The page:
The Grammarphobia Blog

Make sure you’re sure

Q: A friend of mine, a Stevie Wonder fan, has a “Make Sure You’re Sure” ringtone on his cell. After listening to it a few hundred times, the phrase “make sure” started to sound funny to me. Is it proper English?

A: The phrase “make sure” is a fine old usage dating back to the 16th century, and Stevie Wonder is using it properly in that song, part of the score and soundtrack he composed for the 1991 Spike Lee movie Jungle Fever.

In its earliest usage, according to the Oxford English Dictionary, the phrase  meant “to make something certain as an end or result … to preclude risk of failure.”

The OED’s earliest example in writing is from Cardinal William Allen’s A Defence and Declaration of the Catholike Churches Doctrine, Touching Purgatory (1565):

“And therefore to make sure, I humbly submit my selfe, to the iudgement of suche [as] … are made the lawful pastors of our soules.”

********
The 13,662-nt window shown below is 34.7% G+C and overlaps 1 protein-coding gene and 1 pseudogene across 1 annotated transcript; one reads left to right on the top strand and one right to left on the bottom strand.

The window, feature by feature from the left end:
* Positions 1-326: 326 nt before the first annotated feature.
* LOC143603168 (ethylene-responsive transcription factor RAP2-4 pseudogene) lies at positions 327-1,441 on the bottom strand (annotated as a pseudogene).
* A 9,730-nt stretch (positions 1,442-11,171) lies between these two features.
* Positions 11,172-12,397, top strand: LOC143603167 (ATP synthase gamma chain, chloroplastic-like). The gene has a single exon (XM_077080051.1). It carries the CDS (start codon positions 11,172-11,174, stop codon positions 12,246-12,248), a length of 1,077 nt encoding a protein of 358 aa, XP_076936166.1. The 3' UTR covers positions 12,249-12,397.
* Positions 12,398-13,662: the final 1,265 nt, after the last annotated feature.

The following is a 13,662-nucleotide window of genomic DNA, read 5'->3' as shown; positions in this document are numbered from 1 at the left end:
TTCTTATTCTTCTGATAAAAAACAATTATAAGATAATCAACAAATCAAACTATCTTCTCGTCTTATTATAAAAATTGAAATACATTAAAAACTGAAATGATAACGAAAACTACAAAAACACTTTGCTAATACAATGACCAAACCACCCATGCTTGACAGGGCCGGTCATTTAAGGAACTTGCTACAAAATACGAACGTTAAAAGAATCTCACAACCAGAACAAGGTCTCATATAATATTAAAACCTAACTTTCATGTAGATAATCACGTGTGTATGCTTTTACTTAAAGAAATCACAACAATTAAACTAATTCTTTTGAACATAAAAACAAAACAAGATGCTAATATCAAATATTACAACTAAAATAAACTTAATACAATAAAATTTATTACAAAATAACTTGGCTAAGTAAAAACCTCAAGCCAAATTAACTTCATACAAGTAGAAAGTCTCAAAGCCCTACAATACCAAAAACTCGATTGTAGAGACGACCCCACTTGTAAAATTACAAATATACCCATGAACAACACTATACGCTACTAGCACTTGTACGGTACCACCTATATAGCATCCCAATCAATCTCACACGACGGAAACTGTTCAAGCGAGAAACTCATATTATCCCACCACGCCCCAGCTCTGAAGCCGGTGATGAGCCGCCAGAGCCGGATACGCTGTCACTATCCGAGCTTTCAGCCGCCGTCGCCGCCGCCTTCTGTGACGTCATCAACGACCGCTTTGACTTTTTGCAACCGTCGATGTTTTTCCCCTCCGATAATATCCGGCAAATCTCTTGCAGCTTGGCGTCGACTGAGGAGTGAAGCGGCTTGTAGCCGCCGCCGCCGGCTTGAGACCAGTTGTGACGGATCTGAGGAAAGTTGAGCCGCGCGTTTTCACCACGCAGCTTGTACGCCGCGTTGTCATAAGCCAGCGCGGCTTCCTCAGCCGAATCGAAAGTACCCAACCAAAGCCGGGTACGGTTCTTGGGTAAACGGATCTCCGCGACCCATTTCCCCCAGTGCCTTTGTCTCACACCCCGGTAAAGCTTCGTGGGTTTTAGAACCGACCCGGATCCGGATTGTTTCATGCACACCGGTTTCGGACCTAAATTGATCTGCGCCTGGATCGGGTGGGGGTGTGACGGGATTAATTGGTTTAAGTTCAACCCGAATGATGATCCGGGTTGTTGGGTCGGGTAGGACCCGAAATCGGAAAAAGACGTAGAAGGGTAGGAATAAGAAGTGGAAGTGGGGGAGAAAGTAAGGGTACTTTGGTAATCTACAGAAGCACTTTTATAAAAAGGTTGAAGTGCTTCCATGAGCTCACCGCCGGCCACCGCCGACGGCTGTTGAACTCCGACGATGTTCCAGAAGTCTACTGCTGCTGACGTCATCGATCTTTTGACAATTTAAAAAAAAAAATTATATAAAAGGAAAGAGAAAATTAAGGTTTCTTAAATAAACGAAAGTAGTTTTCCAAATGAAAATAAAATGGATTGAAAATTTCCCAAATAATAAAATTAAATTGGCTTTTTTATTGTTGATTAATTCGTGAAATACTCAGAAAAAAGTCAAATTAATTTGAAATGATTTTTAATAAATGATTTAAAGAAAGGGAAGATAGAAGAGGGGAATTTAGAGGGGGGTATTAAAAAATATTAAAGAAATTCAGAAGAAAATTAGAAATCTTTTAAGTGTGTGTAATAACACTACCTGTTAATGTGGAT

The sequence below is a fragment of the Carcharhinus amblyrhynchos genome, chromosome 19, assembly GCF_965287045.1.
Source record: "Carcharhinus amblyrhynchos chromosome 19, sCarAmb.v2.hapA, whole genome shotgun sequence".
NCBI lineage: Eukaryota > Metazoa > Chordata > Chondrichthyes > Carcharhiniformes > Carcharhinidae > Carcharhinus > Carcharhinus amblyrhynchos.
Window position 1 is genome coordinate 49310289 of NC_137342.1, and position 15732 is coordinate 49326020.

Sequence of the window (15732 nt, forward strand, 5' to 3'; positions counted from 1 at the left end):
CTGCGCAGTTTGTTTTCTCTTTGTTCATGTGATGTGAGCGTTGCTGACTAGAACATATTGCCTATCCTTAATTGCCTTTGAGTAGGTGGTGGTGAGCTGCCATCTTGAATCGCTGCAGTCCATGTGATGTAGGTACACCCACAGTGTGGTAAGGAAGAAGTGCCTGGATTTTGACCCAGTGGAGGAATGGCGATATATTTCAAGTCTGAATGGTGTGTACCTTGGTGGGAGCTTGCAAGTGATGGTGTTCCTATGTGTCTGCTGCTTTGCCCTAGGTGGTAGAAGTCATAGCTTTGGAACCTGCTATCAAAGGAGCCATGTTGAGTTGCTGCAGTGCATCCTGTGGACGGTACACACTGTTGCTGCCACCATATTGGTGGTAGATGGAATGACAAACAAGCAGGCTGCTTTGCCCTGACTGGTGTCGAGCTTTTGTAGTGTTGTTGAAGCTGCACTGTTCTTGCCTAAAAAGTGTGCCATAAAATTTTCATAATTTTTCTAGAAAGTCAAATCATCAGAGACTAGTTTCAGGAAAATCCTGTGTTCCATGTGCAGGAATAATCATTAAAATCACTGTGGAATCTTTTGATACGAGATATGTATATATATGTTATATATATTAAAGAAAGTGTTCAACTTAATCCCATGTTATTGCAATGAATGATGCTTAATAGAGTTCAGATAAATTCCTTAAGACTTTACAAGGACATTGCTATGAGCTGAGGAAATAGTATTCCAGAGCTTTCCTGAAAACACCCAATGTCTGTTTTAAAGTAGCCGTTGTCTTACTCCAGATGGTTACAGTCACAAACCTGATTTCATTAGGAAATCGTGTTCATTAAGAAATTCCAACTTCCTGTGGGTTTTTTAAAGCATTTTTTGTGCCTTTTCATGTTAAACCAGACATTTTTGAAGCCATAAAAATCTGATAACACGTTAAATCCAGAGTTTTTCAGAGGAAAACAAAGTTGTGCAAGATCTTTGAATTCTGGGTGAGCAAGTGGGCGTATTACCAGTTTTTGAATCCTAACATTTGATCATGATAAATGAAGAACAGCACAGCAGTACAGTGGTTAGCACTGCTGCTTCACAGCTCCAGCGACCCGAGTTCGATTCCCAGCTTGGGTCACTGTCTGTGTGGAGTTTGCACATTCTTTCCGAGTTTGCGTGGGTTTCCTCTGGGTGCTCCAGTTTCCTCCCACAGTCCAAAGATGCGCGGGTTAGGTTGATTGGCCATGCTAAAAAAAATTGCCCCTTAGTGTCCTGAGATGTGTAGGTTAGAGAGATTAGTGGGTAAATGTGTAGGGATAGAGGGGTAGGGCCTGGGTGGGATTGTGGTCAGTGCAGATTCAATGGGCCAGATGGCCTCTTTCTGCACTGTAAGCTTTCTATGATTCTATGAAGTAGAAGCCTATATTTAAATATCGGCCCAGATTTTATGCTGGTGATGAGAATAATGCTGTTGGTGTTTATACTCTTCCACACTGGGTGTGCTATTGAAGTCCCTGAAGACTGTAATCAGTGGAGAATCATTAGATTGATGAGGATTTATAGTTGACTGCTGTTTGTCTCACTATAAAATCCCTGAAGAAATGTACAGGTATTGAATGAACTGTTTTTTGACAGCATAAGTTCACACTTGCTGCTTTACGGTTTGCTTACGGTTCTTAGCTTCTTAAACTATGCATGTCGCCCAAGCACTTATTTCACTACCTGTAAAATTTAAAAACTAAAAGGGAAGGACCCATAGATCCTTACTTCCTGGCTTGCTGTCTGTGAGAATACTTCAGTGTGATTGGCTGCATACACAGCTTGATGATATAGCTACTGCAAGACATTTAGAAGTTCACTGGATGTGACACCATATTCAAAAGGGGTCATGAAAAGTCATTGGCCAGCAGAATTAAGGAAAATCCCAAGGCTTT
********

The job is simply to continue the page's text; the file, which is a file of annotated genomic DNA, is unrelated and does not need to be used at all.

Here are some more OED citations:

1698: “To make sure, he made another Shot at her.” (From a description of a tiger hunt in John Fryer’s A New Account of East-India and Persia.)

1891: “It is difficult to make sure of finding the birds.” (From Chambers’s Journal.)

The phrase is still used in that sense. But “make sure of” is also used to mean “to act so as to be certain of getting or winning; to secure,” as the OED says.

Oxford has citations ranging from the 17th to the 19th centuries. The earliest is from a letter written in 1673 by Sir William Temple: “A Peace … cannot fail us here provided we make sure of Spain.”

The phrase can also be followed by a clause, as in this example from Frances Eliza Millett Notley’s novel The Power of the Hand (1888): “That fellow rode up to the house to make sure Tristram was away.”

In another practice dating from the 19th century, the OED says “make sure” is used loosely to mean “to feel certain, be convinced.”

This citation is from Frederick C. Selous’s Travel and Adventure in South-east Africa (1893): “I made sure I should get finer specimens later on.”

Stevie Wonder uses it in this looser sense, and we’ll end with a few lines of his lyrics:

Well the night is young
And the stars are out
And your eyes are all aglow
And you say you feel
Ways you’ve never felt
But are you sure, make sure you’re sure
.

Check out our books about the English language